For reasons that should be obvious, Storm is one of my favorite X-Men and favorite Marvel characters besides. However, there is one reason that stands out above all the others: she is unapologetic. Going through Ororo Munroe’s publication history, all the way back to her 1973 origin story, one finds few examples where Storm caves to feeling sorry for any part of her identity. Storm is unapologetically Black, unapologetically African, unapologetically a woman and a leader, and unapologetically powerful.
While she lacks a well-developed rogues’ gallery as an individual, she stands out among the female X-Men as largely not having been portrayed as some kind of embarrassing stereotype. She is not Jean Grey, constantly out of control, shuttled back and forth between men who have no idea how to treat women, and dying every other week. She is not Psylocke, characterized by her crippling identity issues. Beyond other comparisons, she never guilts herself for her childhood trauma, which includes a near-rape and a jet plane crashing into her home and happening to orphan her, by the by, or the pursuant claustrophobia she was left with.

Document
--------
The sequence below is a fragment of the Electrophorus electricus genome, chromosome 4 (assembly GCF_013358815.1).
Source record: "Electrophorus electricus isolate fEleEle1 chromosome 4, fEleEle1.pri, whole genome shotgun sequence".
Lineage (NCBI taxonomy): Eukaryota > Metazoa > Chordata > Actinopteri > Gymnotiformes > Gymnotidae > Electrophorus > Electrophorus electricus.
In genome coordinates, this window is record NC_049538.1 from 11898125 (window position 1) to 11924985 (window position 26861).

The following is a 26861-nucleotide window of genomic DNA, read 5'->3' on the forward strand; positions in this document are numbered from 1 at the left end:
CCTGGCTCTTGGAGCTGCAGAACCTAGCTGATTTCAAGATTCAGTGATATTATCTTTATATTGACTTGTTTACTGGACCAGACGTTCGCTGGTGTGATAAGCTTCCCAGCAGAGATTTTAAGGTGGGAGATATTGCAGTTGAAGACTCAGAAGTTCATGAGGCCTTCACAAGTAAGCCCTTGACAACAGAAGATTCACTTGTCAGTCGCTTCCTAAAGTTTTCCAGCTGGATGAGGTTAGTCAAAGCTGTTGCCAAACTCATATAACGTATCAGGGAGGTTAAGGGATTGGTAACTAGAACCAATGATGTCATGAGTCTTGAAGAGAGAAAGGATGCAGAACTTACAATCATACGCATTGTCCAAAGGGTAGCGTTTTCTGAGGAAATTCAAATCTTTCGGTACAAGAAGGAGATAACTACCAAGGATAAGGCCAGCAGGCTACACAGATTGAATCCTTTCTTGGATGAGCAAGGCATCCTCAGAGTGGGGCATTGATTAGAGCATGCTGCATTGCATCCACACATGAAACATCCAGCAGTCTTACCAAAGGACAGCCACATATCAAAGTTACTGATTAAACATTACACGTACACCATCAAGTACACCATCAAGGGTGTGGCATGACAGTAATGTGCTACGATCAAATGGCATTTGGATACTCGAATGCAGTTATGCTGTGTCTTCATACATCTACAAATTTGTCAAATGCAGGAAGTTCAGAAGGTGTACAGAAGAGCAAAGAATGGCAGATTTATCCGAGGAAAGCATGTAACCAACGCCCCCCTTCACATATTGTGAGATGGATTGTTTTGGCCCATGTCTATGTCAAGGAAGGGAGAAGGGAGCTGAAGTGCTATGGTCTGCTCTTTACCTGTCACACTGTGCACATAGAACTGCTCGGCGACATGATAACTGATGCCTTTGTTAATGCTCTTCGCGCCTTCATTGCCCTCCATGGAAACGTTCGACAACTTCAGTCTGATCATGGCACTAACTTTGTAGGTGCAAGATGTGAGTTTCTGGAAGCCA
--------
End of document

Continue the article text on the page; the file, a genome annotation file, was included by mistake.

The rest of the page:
Storm’s entire persona is very Riot Grrrl. She’s here, the elements marshal their infinite might at her command, get used to it. As with the Riot Grrrl movement of the 90s and the female punk and post-punk musicians of the 70s and 80s that preceded it, Storm comes and an ethos of Black female power and expression follow in her wake. What better personification of this than 80s Storm?